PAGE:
Article by Caitlin Thomson*
Nicola Woolcock is not the first to shed light on the issues that many critics have with safe spaces in education. The safe spaces in university are frequently mislabelled as a restriction of education and a threat to free speech.
Much like ‘trigger warnings’, safe spaces have been subject to scathing criticism by the Far Right and Conservatives, for example Milo Yiannopoulos stated that any student who asks for a safe space or trigger warnings should be “immediately expelled”, for failing to meet the “requirements of their course”. I was unaware that university courses now require one to be repeatedly reexperiencing their trauma. This kind of thinking and language perpetuates the mental health crisis in universities; more than one in four students have mental health issues (YouGov poll 2016). What we should be doing is tackling this issue and praising the use of ‘safe spaces’ and ‘trigger warnings’ as they aid mental health awareness.
Ian Burrows wrote an excellent article in The Guardian, which is well worth a read, titled ‘Warning my students about a lecture on assault does not make them snowflakes’; this is a retaliation to newspaper coverage of trigger warnings about Shakespeare plays at Cambridge. Burrows highlights that the trigger warnings were for an in-depth discussion about sexual assault in drama. This extensive detached focus on traumatic experiences would literally force a rape or sexual assault survivor to confront their trauma head-on, in a public environment. This is completely inhumane; I had a recent experience which was strikingly similar.
Midway through an hour-long talk about sexual consent and assault, I decided I couldn’t wait it out any longer and consequently left in tears and hyperventilating, which precipitated a frighteningly long panic attack. Occurrences like this can be easily avoided with a trigger warning, so that unsuspecting survivors are not thrown into a conversation which is a little too close for comfort.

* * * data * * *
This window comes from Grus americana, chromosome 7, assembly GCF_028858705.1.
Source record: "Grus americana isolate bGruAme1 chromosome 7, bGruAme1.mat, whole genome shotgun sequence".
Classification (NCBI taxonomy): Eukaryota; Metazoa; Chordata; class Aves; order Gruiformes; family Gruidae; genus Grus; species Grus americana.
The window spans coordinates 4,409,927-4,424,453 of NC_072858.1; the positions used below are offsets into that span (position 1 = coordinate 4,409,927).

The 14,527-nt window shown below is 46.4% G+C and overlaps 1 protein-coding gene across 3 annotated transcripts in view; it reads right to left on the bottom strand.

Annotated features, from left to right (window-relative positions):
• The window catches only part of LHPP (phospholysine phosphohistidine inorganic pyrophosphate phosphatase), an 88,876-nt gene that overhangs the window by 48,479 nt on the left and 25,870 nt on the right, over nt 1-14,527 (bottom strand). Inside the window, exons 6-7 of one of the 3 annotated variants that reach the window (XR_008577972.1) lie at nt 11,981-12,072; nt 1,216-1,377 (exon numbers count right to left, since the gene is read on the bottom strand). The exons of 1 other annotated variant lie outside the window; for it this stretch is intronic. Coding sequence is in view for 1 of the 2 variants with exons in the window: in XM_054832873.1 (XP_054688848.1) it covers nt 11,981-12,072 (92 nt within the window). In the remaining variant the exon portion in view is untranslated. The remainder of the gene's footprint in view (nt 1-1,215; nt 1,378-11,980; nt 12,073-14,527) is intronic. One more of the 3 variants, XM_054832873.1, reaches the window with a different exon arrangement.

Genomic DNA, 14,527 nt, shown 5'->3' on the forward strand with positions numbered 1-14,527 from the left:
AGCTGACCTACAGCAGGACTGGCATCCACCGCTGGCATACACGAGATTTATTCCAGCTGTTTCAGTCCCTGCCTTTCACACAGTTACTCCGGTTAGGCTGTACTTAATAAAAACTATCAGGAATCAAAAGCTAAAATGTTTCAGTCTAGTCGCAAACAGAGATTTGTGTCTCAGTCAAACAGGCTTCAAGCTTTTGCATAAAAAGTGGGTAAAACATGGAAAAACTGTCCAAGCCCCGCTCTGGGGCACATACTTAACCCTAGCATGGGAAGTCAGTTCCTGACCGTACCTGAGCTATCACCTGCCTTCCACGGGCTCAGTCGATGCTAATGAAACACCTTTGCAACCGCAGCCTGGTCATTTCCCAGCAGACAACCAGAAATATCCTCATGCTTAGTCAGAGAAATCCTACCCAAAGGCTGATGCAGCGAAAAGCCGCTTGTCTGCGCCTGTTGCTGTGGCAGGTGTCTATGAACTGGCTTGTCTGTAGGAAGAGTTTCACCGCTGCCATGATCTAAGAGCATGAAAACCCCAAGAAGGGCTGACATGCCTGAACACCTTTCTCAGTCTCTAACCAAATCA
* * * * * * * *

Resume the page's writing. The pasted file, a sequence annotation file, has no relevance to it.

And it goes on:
Should critical debate occur at the expense of basic courtesy and humane discussion? No, trigger warnings and safe spaces are essential, especially on university campuses where many suffer with mental health issues, like PTSD and anxiety, which may potentially be worsened by unfettered free speech that may raise triggering topics.
In her article, Woolcock assumes a privileged, oblivious tone of someone who has clearly never experienced a traumatising event, such as a hate crime or sexual assault. This is apparent as she states that safe spaces ‘protect the feelings of sensitive students’ - a grossly inaccurate declaration. Safe spaces provide a social space for marginalised or mentally ill students to come together and safely communicate. By calling such students ‘sensitive’, Woolcock undermines the pain or trauma they have experienced, as a direct result of their marginalisation or mental health issues.
In opposition to safe spaces, the proposed ‘brave spaces’ would allow offensive or controversial debate. The very name of ‘brave spaces’ is problematic; it implied that safe spaces are utilised by people who are weak, the liberal ‘snowflakes’. This subtle mockery of trigger warnings and safe spaces is incredibly backward and damaging. The audacity of this rampant derision is unbelievable – it is only outdone by the shameless labelling of survivors of assault and abuse as ‘weak snowflakes’. This is wholly incorrect and quite the opposite is true - they are some of the strongest people alive.
Safe spaces and the concept known as ‘no-platforming’ comes hand in hand. Recently, an online petition demanded that Germaine Greer be prevented from speaking at Cardiff University due to her views on transwomen. Her statements that transwomen are not ‘real women’ are quite evidently transphobic and she has unashamedly criticised a female-only college in Cambridge (Murray Edwards College) for accepting transwomen. Should universities really be giving a platform to people like Germaine Greer, whose hate speech about transwomen is backward and completely unacceptable? In this way, I would argue that safe spaces are not about limiting or preventing free speech, but allowing such people to have a platform to express their hateful or offensive speech effectively allows and condones it.